I've discovered two things that I'm not very good at...photography and computer trouble shooting! Though, with time and the right search words, I'm able to muddle through the troubleshooting as long as I have the internet to teach me what I need. Long story short...I couldn't create a new post on my blog using my laptop...so frustrating! But thanks to internet searches I am up and running again.
I was wracking my brain trying to come up with a tutorial that I would have wanted to see on a blog when I was starting out with the wire working. Maybe some tips to help with the process. I'm still learning tricks from other jewelry makers and it just amazes me at how obvious some of them are, but I'd never have thought of them myself!
I took a ton of pictures of the process I went through, but please remember what my very first sentence said...that I am not a photographer! The pictures I took made that fact very obvious, but you'll get the gist of what I'm explaining even through the blurry ones. I love seeing a picture with an explanation so that if you're a visual person, like me, then the learning curve will be much faster.
For this tutorial, you will need a nylon or rawhide mallet, ball peen hammer, steel bench block, files, a large gauge wire (12 to 16), round-nose pliers, and a wire cutter (not pictured).
|Inexpensive Steel Wire|
Just to practice, I made a set of earrings out of a inexpensive steel wire. That's the best way to get your technique down. Don't use expensive wire or precious metals if you've never done this before. I used a 4 1/2" piece of wire for each earring.
|12ga non-tarnish silver|
|Using string to determine length|
|Paper "ruler" under plexi-glass top|
For this project however, I wanted to make a similar shaped pendant out of my good wire...12 gauge non-tarnish silver. A great tip is that if you have a piece of jewelry in front of you and you're not sure how much wire was used, then you can use a piece of string to follow around it's curves and then hold it up against a ruler to see how much wire you'll need to cut. You could also use a twist-tie (the ones on bags of bread) that way it'll hold it's shape until you need to stretch it out to take your measurement.
|Filing burs off of ends|
For this spiral pendant I used a 6" piece of wire. Using your wire cutters, cut the wire to the length needed. Use a file to smooth out any burs on both ends. Go in one direction with short, light strokes to get smooth edges.
Now you need to straighten the wire. For this gauge wire it's not very easy to use your fingers to pull the wire through several times, though this is great technique for straightening a higher gauge (thinner) wire. Place the piece of wire onto a soft cloth and using your mallet lightly tap the wire to smooth it out. Move the wire so that you can reshape it where needed.
Time to make the top loop...using your round-nose pliers, grab the end of the wire with the mid-section of the pliers. (You'll see where I used a Sharpie to mark lines on my pliers. This spot designates where I can make a 5mm loop. It's my most often used size loop, so instead of guessing where to grab a piece of wire these lines show me the way. Just touch them up when they start to fade.) Form the loop by turning the pliers with one hand and pulling the long end of the wire around the nose of the pliers until the wires touch.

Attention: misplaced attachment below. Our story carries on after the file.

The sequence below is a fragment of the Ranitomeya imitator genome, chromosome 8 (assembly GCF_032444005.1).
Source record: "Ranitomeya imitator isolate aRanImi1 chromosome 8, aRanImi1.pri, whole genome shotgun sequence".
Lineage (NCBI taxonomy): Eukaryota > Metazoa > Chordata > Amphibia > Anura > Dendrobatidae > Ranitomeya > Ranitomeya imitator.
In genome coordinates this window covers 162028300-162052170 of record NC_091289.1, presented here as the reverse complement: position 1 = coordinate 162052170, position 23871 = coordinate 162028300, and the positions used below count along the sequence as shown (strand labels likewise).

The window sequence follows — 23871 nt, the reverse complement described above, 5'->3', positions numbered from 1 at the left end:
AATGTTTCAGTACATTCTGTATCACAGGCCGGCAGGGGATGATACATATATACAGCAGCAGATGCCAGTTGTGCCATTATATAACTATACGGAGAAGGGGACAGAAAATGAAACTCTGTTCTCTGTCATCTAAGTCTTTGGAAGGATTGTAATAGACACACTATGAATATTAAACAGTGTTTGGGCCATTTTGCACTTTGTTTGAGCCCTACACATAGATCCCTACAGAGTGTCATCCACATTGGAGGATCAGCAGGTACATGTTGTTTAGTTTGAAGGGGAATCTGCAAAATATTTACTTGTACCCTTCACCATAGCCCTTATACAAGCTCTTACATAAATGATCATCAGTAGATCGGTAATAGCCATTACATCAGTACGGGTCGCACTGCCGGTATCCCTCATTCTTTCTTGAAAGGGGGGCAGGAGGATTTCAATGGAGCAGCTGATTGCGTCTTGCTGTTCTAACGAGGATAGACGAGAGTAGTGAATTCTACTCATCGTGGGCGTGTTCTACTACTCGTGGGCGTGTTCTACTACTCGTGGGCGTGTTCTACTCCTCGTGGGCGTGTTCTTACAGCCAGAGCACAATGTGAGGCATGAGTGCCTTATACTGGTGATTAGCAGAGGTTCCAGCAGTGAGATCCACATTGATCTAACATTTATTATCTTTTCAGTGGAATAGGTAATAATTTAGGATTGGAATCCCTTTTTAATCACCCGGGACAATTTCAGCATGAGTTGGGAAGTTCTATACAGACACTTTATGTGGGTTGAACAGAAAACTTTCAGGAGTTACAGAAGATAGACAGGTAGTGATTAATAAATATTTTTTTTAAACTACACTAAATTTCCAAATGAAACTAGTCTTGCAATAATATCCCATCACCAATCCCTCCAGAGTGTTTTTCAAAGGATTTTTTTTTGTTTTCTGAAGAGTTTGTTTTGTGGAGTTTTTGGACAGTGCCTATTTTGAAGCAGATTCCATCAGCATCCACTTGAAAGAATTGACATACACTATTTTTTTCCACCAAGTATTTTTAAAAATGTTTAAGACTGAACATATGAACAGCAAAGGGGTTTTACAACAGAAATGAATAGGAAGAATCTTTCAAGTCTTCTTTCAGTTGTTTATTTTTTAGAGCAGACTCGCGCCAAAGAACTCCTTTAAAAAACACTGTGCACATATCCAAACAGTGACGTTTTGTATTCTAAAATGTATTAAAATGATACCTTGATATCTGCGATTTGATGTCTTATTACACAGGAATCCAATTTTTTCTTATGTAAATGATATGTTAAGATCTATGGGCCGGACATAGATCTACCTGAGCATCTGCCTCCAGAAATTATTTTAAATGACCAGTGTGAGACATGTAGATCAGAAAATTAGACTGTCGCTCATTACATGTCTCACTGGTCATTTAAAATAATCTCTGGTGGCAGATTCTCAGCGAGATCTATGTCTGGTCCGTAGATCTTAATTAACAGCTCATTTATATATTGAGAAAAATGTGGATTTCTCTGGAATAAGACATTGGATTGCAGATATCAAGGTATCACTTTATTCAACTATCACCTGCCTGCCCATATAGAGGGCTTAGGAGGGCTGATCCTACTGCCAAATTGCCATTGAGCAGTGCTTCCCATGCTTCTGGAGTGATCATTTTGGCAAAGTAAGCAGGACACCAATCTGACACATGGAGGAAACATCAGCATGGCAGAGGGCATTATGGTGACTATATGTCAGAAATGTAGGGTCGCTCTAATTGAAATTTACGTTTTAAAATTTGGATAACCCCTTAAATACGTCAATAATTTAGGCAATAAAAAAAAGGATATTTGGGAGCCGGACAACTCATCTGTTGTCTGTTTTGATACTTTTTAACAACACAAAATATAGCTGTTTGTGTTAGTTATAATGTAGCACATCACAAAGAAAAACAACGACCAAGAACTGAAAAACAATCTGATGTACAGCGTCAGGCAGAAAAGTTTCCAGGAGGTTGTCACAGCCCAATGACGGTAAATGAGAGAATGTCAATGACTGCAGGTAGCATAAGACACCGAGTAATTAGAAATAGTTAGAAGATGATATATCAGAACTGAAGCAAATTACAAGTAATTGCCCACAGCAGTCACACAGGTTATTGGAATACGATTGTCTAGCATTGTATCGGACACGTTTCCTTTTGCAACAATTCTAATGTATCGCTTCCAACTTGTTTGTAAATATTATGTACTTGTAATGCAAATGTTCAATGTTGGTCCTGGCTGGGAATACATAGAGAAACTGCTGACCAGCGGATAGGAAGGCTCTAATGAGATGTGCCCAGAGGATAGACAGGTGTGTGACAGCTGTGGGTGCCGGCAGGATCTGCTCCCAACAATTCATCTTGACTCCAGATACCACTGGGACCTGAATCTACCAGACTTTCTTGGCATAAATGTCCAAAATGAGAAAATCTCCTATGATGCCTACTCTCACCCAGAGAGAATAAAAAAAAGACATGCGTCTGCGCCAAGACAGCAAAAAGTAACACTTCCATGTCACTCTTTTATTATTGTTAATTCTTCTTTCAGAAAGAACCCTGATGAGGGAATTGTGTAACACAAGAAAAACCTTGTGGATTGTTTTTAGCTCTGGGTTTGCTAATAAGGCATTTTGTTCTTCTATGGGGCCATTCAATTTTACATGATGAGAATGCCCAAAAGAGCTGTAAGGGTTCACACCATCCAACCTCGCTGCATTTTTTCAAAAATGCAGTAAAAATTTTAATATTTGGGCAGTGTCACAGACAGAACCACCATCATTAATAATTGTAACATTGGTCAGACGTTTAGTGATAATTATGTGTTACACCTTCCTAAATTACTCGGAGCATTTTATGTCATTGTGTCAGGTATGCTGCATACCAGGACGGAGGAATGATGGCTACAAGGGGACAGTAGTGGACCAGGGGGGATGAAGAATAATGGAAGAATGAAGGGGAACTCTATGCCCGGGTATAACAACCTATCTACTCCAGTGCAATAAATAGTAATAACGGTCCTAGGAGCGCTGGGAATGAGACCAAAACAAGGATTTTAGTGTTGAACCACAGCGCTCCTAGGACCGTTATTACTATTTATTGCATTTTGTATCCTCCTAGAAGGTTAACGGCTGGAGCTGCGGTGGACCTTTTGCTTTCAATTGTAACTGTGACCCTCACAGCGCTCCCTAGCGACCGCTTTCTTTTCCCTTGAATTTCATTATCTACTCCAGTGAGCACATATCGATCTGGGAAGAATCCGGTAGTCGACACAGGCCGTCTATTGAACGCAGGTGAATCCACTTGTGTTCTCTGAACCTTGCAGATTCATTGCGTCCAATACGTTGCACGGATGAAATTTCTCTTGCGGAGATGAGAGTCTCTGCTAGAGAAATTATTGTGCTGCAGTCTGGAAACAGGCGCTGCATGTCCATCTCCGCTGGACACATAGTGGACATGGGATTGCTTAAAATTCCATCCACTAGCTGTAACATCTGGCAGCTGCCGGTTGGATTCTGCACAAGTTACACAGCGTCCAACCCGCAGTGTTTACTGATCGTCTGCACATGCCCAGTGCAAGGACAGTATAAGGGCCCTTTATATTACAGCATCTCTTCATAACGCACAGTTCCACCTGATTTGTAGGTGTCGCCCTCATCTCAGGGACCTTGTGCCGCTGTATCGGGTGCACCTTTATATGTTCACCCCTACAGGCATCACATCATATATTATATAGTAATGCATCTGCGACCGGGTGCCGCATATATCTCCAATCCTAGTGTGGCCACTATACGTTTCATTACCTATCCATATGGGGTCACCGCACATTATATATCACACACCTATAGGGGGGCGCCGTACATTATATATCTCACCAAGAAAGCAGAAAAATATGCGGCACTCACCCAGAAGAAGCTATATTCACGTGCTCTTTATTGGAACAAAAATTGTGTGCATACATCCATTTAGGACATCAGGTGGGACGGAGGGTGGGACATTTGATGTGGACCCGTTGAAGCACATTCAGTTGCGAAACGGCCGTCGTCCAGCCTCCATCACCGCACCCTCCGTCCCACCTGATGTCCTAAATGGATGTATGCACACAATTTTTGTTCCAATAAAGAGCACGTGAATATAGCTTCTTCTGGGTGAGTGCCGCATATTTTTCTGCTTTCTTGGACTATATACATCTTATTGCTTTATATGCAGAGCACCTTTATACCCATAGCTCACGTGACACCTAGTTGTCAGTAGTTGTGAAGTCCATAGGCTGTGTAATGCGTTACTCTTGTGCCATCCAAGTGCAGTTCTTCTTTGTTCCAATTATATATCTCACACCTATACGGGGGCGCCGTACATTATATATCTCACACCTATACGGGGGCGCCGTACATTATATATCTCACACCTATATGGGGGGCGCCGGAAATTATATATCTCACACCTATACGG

Now grab the opposite end of your wire and start forming your spiral...being sure to spiral in the opposite direction that you formed your top loop. This is where practice makes perfect. You need to go slow and move with the wire...don't force it too quickly or it will bend instead of curve for you. You can make a tighter spiral if you're not going to hammer it flat because hammering will make the wire expand some.
Okay, so now your spiral is done, but it's kind of wonky, right? You can see that when I've placed mine on the bench block that the center is higher than the outside. That's easily fixed by using your mallet again to tap it into place.
I want the wire on this pendant to be flattened, so now I'll switch to
my ball peen hammer. If you need to protect your wire because it's coated wire, then sandwich it between a soft cloth. This is where I'm at a loss for the best cloth to use because no matter what I've tried it gets "cut" from being between the wire and the hammer. I use my red felt and just have to keep moving it when it gets a hole in it.
But for this pendant I WANT it to be textured, so protecting it would be an extra step. Using the flat of the hammer and starting at one end just hammer the wire flat. You'll see the kind of pressure you'll need to exert in order to flatten it. **Note: If you want your wire flat and not add any texture, then you need to keep your hammer flat and not hit the wire on an angle. You don't need to hit it very hard, just take your time and keep looking at it to see if you like it's look. You may need to re-coil the spiral a bit since the wire will "stretch" as you flatten it.
Using a soft cloth, polish the wire to give it a bit more shine. I use a "Sunshine Polishing Cloth".
|Polishing the pendant|
My plan is to use this spiral on a necklace I'm going to design for my Etsy shop. I will wire wrap some crystals or gemstones onto it and then hang it from a leather cord necklace.
If you'd like to see the finished product, then I'd love it if you would take a peek in my shop. Just follow this link: https://www.etsy.com/shop/DesignedByDonnaD?ref=hdr_shop_menu
|Silver pendant, steel earrings|
Thanks for taking the time to visit with me! Have a great day.
Designed By Donna D